Just keep momming…

Here I am, at the end of the summer, once again grieving over the whole emptying next thing.

It’s my third time around for this experience, and it’s honestly harder than it was last year – probably because of a ton of other stressors I’m dealing with at the same time. But bottom line? MIssing my extra-super-wonderful kids is the worst of it.

My heart leaps when I see the name of our Oldest on my phone screen, as it alerts me to a call or a text. Though my impending visit to her on the east coast is two months away, I’m dwelling happily on that time together.

Our son is super-busy with his R.A. training (not to mention busy being back in the same city with his girlfriend), and is on his own for breakfasts each day. Knowing how unlikely he is to bother making sure he’s eating decent food, I sent him this text this morning:


Fruit and nut medley is my desperate effort to make sure he gets at least some fiber and protein – it’s a trail mix from Costco.

Middle is wrapped up in her many babysitting jobs, the beginning of her “professional” year to prepare her for teaching, and her dear and adorable boyfriend. Even though our house is still her home base, I miss her company. 

Often I see posts and writings from people in this same empty nest stage of life, offering what is meant to be empowering advice: “Discover who you are! Take this time to learn new skills and enjoy the breathing space!”

That advice makes me want to hurl. 

I know who I am. I’m pretty damn secure in my professional life and I’m confident in my skills. Yes, I have always been very wrapped up in our awesome kids. But that’s because a big part of who I am is one hell of a good mom.  

And so I say to those “rah rah” empty nesters:

Shut up and let me wallow for a while. 

9 thoughts on “Just keep momming…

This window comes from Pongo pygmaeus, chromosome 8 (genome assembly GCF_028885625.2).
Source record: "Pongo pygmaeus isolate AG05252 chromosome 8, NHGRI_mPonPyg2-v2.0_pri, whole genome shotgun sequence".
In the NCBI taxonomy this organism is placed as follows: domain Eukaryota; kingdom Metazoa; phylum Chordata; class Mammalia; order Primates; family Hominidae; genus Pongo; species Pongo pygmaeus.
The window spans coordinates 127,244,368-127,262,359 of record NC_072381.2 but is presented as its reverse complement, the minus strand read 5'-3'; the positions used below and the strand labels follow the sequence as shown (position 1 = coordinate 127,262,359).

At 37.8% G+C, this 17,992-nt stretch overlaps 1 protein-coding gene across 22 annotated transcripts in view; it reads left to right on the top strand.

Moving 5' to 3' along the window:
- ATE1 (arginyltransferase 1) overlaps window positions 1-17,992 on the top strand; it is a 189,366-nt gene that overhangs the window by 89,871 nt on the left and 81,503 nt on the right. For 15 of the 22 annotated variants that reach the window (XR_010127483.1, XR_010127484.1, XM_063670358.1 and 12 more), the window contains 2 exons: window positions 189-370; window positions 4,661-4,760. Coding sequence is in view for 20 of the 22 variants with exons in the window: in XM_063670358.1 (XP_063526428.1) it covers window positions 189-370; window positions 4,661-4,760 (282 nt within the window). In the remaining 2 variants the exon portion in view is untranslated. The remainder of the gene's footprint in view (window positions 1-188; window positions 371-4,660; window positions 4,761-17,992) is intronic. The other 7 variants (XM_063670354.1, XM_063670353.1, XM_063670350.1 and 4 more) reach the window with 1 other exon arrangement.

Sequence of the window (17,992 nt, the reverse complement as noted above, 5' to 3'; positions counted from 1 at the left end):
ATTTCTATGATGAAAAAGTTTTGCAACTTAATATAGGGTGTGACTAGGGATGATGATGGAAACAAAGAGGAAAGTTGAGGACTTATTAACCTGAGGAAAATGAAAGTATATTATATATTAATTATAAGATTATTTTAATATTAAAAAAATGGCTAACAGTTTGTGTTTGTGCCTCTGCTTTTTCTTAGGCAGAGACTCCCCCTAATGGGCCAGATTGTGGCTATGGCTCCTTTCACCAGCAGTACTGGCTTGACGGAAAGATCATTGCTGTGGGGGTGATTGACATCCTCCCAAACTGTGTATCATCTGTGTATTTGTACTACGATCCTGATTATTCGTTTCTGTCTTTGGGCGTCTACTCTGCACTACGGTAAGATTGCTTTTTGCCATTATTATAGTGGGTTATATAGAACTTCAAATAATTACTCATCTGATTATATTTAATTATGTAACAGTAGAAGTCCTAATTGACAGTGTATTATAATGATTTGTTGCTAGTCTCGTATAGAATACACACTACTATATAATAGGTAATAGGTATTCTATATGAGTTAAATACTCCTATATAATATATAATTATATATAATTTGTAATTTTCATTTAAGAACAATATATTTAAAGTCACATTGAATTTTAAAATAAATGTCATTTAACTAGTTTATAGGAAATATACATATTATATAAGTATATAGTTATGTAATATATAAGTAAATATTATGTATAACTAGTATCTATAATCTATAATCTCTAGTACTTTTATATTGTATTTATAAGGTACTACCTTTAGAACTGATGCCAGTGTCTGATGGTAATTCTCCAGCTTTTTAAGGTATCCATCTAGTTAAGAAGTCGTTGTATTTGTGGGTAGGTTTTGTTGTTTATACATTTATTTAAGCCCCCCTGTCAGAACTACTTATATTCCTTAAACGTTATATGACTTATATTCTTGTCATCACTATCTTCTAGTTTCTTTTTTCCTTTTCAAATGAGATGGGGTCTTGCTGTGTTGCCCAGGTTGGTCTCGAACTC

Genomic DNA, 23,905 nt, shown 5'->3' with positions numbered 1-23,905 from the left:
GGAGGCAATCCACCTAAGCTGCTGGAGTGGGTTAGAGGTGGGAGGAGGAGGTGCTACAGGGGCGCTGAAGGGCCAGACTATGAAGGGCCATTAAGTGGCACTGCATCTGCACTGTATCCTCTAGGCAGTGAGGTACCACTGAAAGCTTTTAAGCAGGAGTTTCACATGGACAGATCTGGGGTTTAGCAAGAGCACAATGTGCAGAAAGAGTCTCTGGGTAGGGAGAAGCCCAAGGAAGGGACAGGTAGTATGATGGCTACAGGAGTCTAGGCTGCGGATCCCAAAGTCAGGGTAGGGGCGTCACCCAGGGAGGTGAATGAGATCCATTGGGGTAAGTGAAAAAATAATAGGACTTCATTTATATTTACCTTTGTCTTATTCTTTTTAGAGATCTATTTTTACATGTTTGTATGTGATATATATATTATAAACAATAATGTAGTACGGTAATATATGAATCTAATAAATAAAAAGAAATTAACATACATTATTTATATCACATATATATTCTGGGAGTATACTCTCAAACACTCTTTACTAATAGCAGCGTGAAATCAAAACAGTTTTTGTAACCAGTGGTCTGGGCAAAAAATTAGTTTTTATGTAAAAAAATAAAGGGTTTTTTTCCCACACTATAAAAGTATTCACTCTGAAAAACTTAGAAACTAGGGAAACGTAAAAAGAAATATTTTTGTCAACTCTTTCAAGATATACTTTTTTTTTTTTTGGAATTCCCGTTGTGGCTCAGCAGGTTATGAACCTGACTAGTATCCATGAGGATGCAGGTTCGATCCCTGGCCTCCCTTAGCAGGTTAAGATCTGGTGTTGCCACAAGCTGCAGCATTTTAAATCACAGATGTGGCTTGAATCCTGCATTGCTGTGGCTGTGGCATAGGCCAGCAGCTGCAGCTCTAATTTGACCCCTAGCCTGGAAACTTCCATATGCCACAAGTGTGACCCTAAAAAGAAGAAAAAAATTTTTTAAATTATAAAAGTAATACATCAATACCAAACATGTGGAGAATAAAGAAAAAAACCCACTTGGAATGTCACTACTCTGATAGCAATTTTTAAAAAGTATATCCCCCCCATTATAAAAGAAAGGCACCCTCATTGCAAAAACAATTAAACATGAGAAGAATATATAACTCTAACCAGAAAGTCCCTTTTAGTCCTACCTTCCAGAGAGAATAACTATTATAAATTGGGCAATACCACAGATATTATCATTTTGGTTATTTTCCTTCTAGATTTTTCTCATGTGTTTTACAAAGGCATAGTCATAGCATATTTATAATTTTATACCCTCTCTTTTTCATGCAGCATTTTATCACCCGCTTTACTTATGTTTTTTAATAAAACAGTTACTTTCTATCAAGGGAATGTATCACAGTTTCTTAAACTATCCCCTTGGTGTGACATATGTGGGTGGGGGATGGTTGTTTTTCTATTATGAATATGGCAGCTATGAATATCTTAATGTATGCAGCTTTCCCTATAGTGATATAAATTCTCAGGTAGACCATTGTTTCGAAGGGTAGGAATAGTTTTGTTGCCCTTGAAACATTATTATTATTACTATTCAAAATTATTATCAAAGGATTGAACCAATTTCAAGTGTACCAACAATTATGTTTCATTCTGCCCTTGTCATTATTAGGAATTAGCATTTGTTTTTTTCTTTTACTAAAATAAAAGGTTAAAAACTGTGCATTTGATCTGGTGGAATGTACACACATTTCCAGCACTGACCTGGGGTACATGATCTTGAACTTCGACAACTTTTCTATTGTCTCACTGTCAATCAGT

1. Will be wallowing right along with you in a few weeks. The one activity I’ve taken up, in effort to follow all the traditional advice and get busy with something new as a child leaves the nest, is volunteering in the pantry portion of the local soup kitchen. But I strongly suspect that doling out eggs and frozen corn are not going to fill the same place in my heart that parenting has.

    Liked by 1 person

    • Few comments made me laugh out loud, but your last sentence did the trick. No, there is no volunteering job that will take the place of being a parent. But I really hope your efforts at distraction help some.


  2. Wallow away! I loved reading your honest and beautiful post. I was hoping that you were going to tell me that motherhood gets easier after my son turns 15 months old! 😉 Just kidding! Thanks for sharing this. You have inspired me to enjoy every moment, give myself permission to have vulnerable feelings, and JUST KEEP MOMMING. 🙂 Great post!

    Liked by 1 person

    • Gosh, thanks. I can honestly say there was no age for my kids when I thought, “wow, I’ll be glad when he/she gets out of the house.” There were moments when we had struggles, but I was always very aware that our time together was limited. And now I miss them tons!

      Liked by 1 person

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